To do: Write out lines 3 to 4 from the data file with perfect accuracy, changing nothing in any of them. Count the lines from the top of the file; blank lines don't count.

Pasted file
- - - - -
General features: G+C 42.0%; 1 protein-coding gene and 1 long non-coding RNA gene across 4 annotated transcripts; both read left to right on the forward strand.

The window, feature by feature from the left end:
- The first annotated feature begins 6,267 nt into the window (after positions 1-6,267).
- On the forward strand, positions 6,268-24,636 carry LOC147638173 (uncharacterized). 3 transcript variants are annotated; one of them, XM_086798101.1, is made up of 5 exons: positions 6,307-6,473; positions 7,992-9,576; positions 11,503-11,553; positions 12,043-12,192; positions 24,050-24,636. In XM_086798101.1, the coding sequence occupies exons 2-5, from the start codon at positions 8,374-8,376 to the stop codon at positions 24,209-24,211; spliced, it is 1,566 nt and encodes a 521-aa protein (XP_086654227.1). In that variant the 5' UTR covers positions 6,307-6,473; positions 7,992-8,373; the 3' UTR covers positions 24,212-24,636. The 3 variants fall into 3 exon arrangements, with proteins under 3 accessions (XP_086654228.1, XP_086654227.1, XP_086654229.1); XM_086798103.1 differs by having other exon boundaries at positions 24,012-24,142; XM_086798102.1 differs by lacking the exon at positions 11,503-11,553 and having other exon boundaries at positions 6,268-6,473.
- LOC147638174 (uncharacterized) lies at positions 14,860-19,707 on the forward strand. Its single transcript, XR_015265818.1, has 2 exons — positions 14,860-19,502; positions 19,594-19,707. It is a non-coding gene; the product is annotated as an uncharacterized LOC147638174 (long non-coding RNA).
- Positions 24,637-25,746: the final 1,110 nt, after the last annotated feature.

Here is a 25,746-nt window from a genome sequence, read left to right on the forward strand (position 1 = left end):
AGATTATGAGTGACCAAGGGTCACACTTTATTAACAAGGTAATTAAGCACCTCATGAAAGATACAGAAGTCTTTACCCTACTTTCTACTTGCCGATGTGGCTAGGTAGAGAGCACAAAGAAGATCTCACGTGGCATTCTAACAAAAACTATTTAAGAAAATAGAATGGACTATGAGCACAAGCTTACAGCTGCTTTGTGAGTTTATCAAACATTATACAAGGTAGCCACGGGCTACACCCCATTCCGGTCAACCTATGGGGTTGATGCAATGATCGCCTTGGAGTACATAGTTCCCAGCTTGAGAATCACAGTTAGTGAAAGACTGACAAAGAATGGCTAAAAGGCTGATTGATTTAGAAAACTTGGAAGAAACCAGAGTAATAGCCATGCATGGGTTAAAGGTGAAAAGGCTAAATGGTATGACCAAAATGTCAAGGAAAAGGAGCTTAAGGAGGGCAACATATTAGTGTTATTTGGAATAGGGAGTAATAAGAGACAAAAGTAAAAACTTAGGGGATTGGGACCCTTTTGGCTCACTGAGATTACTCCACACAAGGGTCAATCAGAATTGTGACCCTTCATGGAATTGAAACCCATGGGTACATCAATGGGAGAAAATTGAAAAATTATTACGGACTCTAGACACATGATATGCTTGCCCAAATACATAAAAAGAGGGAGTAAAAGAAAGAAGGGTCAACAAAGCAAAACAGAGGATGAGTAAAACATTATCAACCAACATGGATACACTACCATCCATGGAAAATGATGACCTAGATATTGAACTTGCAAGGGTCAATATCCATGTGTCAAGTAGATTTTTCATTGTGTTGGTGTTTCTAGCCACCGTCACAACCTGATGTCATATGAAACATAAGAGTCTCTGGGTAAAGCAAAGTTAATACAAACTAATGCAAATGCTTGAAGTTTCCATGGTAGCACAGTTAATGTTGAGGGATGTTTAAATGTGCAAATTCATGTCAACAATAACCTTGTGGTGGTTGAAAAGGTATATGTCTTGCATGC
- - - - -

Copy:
- The first annotated feature begins 6,267 nt into the window (after positions 1-6,267).
- On the forward strand, positions 6,268-24,636 carry LOC147638173 (uncharacterized). 3 transcript variants are annotated; one of them, XM_086798101.1, is made up of 5 exons: positions 6,307-6,473; positions 7,992-9,576; positions 11,503-11,553; positions 12,043-12,192; positions 24,050-24,636. In XM_086798101.1, the coding sequence occupies exons 2-5, from the start codon at positions 8,374-8,376 to the stop codon at positions 24,209-24,211; spliced, it is 1,566 nt and encodes a 521-aa protein (XP_086654227.1). In that variant the 5' UTR covers positions 6,307-6,473; positions 7,992-8,373; the 3' UTR covers positions 24,212-24,636. The 3 variants fall into 3 exon arrangements, with proteins under 3 accessions (XP_086654228.1, XP_086654227.1, XP_086654229.1); XM_086798103.1 differs by having other exon boundaries at positions 24,012-24,142; XM_086798102.1 differs by lacking the exon at positions 11,503-11,553 and having other exon boundaries at positions 6,268-6,473.